Kodak Hi-def 400 film question

Discussion in 'Kodak' started by Pinaki, Sep 13, 2006.

  1. Pinaki

    Pinaki Guest

    How good is this film? How does the grain compare with
    regular 200 speed film? I want to use it to take photos
    of indoor events (get-together, etc.). I don't intend to
    take natural light photos, but use just the built-in flash of
    my Pentax ZX-5. Will it work? Or will the snaps be
    too dark and/or grainy?

    Thanks in advance,
    Pinaki, Sep 13, 2006
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  2. Pinaki

    Peter Irwin Guest

    It is good for 400 speed colour negative film.
    It used to be called Royal Gold 400.
    It is supposed to be somewhat less grainy than Kodak Gold 200.
    Print grain index for HD 400 on 4x6 prints is rathed as 39.
    PGI for Kodak Gold 200 is rated as 47. Four units is a just
    noticeable difference, lower numbers are better, so the HD 400
    film should be two "just noticeable differences" better than
    Kodak Gold 200. (BTW Kodak Gold 200 is not a very good choice
    of film, Kodak Max 400 is not noticeably grainier and has
    twice the speed; Kodak HD 200 is noticeably better than HD 400)
    Graininess of colour negative films depends greatly on
    exposure. Underexposed film produces much worse grain
    than correctly exposed film. Film given an extra stop
    exposure will have slightly less grain than "correctly"
    exposed film. Extra exposure is not really incorrect
    for negative films unless you really overdo things.
    Actual overexposure of negative films generally requires
    several or many extra stops of light reaching the film.

    Many people find that setting the ISO dial to a slightly
    lower number than what is marked on the film gives them
    useful insurance against underexposure. You may wish
    to do some experiments to see whether you get an improvement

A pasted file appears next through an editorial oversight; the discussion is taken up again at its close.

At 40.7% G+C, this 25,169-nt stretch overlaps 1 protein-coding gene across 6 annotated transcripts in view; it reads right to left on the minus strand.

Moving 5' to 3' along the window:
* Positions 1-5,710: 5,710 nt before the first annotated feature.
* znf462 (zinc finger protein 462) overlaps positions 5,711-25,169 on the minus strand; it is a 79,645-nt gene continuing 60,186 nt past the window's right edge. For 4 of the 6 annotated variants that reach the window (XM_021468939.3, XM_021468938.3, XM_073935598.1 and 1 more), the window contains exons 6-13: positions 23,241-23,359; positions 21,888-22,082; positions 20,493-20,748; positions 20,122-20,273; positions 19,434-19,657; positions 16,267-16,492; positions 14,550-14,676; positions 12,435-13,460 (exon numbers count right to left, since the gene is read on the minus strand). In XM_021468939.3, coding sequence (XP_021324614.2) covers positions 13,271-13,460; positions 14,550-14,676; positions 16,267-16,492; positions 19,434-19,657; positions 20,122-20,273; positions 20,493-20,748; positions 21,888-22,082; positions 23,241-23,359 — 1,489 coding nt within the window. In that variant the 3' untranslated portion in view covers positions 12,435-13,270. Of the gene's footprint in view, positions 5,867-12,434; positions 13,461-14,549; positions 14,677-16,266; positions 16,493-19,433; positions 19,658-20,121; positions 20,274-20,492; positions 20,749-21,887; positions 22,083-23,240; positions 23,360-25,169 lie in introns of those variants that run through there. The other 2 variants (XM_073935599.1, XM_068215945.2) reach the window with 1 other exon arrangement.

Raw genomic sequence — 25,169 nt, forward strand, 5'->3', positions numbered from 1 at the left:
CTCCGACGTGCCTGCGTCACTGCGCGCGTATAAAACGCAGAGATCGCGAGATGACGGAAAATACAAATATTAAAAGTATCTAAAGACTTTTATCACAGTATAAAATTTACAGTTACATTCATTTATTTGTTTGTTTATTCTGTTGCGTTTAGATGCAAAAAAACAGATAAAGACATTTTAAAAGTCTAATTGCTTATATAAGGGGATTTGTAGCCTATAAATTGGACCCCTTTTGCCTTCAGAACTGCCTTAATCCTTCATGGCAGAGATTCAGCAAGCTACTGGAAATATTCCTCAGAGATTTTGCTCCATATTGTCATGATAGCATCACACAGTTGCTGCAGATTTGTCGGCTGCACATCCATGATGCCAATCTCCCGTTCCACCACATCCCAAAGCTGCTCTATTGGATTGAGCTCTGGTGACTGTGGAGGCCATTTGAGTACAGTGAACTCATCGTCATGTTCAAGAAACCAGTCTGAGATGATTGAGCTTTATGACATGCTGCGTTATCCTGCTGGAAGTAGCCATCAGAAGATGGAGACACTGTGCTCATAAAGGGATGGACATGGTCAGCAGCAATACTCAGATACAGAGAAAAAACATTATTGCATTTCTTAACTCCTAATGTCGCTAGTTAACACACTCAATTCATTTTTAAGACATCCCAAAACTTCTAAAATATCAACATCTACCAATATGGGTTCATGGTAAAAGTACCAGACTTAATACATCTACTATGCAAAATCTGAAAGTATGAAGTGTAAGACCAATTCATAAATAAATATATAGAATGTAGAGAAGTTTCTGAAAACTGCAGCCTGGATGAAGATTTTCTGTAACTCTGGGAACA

by going with a setting of 320 or 250.

    If the subject is outside the range of your flash, your
    pictures will be underexposed. If that is your problem,
    the only solutions are: faster film, bigger flash or
    larger lens aperture.

    Modern 800 speed films aren't very grainy when correctly
    exposed, and will be always better than a 400 speed film
    underexposed by a stop.

    Peter Irwin, Sep 13, 2006
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  3. What do they now call the old 'Royal Gold 100'?
    Nicholas O. Lindan, Sep 13, 2006
  4. Pinaki

    Peter Irwin Guest

    The last generation of Royal Gold didn't have a 100 speed film.
    Kodak pointed out that the new RG 200 when exposed at EI 100 had
    finer grain than the old RG 100.

    Peter Irwin, Sep 14, 2006
  5. Pinaki

    bmoag Guest

    All I can say is that in my experience with minilab development it tends to
    higher contrast. It is a good choice of film for the purpose you intend.
    bmoag, Sep 14, 2006
  6. Pinaki

    Pinaki Guest

    Thanks a lot, guys. That is definitely encouraging. I'll give it a

    Pinaki, Sep 15, 2006
  7. Pinaki

    Alan Browne Guest

    It's not a bad film, esp. if you print small (no larger than 12x8 in any

    Built in flash sucks. You'll get bright (and often overexposed) faces,
    harsh saddows and dead black BG's.
    Alan Browne, Sep 16, 2006
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